The Sharing Solution » 20 Questions to Discuss When You Share When you sit down to discuss the details of a sharing arrangement, here is a list of 20 categories of questions to discuss. It may not be quite as entertaining as a good old fashioned game of “Twenty Questions,” but it can be interesting and revealing. Without realizing it, sharers sometimes have different expectations about what they’ll be sharing, how often, for what reasons, or with whom. By working through these issues early on, you’ll build the foundation for a smooth sharing operation. □ 1. Study Reveals Big Opportunities in the Sharing Economy Latitude and Shareable Magazine recently released the findings of The New Sharing Economy study, which uncovered new opportunities for entrepreneurs, investors, and established companies in the emerging sharing economy. Top Opportunity Areas for New Sharing Services. The New Sharing Economy study surveyed 537 participants for their current engagement and future interest in sharing across industry categories. Based on this data, the top opportunity areas for new service offerings were interpreted as those with both high latent demand and low market saturation: time, household goods, automobiles, money, and living space. Infographic excerpted from The New Sharing Economy study report. Download in full here.

Learn More In August 2012 the Center for a New American Dream presented a free webinar about how to start up a new tool library in your community. Topics included obtaining funding, finding a location, tracking tools, navigating through legal issues, and more. The webinar featured speakers from successful tool libraries around the country. Guest speakers:

How to Start a Tool Library It might seem a little risky to lend out a bunch of power tools to those who probably don’t know how to use them. After all, tools can be dangerous, people can be idiots, and we live in an exceptionally litigious society. For some strange but very understandable reason, those concerns alone have been more than enough to effectively end many community tool libraries before they even start. As the sharing economy continues to blossom, however, more communities are overcoming that inherent fear and establishing lending libraries to embrace the beautiful benefits of sharing with neighbors.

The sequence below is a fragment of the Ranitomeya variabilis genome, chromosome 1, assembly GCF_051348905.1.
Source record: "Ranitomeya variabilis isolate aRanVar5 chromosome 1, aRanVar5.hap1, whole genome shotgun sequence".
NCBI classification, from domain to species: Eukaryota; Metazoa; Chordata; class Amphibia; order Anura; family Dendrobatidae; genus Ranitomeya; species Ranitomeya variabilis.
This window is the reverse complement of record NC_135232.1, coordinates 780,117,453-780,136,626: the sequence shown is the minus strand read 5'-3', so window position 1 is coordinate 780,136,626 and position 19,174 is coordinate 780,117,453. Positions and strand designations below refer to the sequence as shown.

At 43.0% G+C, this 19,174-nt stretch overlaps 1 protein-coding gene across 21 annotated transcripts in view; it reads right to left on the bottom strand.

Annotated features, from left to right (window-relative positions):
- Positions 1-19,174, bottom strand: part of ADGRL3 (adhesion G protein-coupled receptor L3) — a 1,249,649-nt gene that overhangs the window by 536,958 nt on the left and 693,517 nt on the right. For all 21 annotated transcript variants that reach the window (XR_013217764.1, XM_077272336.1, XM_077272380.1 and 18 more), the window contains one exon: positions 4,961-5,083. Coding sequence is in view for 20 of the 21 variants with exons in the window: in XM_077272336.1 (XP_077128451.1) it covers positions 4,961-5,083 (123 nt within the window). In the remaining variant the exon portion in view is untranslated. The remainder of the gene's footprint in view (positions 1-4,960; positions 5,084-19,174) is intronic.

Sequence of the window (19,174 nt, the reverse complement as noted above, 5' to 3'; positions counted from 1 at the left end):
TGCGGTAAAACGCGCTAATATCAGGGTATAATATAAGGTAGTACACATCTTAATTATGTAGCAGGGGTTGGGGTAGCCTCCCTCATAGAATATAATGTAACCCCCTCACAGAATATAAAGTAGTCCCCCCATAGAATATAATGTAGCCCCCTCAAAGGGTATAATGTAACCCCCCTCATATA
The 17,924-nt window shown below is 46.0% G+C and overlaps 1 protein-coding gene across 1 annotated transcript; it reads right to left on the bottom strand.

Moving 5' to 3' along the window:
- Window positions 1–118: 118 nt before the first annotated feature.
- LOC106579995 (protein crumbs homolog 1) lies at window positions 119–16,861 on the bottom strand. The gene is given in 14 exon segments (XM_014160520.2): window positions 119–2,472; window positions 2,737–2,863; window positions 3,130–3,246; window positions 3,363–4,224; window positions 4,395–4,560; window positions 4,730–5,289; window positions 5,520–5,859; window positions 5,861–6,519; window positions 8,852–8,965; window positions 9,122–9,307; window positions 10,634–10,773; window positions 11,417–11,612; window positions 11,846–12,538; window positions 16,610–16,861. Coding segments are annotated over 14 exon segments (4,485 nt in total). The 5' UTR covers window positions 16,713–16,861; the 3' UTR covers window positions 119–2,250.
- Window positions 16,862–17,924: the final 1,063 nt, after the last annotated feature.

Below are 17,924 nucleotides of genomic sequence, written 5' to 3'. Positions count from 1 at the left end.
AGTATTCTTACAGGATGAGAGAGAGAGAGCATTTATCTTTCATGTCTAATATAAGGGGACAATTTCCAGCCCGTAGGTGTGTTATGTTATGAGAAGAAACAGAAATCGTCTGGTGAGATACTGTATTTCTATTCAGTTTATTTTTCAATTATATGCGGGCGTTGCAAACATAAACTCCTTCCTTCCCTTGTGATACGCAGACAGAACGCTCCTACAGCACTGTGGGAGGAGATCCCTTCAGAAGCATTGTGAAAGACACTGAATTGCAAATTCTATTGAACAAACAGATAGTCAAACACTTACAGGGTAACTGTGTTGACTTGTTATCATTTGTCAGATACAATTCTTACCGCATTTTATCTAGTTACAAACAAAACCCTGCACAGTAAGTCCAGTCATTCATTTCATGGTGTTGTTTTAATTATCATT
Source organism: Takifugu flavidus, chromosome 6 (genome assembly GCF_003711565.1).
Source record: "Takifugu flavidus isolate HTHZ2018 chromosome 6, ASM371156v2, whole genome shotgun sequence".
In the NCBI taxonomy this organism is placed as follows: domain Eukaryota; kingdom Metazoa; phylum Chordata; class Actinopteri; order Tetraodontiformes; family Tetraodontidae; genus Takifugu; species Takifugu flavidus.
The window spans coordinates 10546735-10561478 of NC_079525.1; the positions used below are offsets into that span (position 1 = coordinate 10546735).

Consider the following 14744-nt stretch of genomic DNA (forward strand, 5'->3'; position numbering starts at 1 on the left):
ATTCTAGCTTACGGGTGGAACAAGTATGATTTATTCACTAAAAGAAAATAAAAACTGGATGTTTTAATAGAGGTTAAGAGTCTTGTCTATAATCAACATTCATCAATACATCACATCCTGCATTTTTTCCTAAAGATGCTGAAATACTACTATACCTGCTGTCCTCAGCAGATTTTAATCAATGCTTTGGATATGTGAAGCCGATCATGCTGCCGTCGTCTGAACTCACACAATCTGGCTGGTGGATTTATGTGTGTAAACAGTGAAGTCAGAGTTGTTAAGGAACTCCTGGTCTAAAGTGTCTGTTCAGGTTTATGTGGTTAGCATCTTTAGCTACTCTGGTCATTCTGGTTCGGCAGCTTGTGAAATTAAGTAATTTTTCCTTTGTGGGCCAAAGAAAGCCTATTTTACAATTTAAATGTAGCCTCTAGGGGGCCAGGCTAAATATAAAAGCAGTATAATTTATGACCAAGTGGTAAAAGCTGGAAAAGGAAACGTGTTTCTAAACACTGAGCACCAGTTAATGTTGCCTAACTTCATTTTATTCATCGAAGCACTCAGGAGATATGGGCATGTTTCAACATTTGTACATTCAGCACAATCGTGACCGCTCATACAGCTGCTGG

Access vs. Ownership in ‘Collaborative Consumption’ New rental markets are popping up all over the place, as detailed by a recent Wall Street Journal article. The trend is beginning to drive a larger movement labeled by some as “collaborative consumption,” wherein “sharing” is pushed as a way of “reinventing old market behaviors.” Over at Carpe Diem, Mark J. Perry provides a helpful round-up on the phenomenon, pointing to the already mentioned WSJ article, a new Collaborative Consumption Hub web site, and a host of relevant products and services: [W]e’re increasingly becoming more of a “rental economy,” where people can now rent just about anything they need from somebody else: their bathroom, their couch for an overnight stay, designer neckties (and bow ties and cufflinks), their driveway, their private automobiles, their toys, their clothing/costumes/maternity clothing/accessories/jewelry, party/event equipment, fine art, household items and tools (vacuum cleaners, iPads, tents, printers) etc. and the list goes on and on…

It's Time to Go Big: A Vision for the Sharing Economy The sharing economy is in a regulatory crisis. Airbnb’s hotel tax issues, the cease and desist orders slapped on peer mobility apps Sidecar and Lyft, and other brushes with the law have catalyzed a flurry of organizing and dialogue about sharing economy regulation. It started with the launch of San Francisco’s Sharing Economy Working Group in April, and was followed with the formation of the Bay Area Sharing Economy Coalition in August, lobbying by the Collaborative Economy Coalition at the Democratic National Convention in September. SPUR’s Gabriel Metcalfe wrote a provocative opinion piece about it earlier this month, and Shareable’s April Rinne and NYU professor Arun Sundararjan offered much commented counterpoints. This is a sure sign the sharing economy is maturing.

Related:  sjarab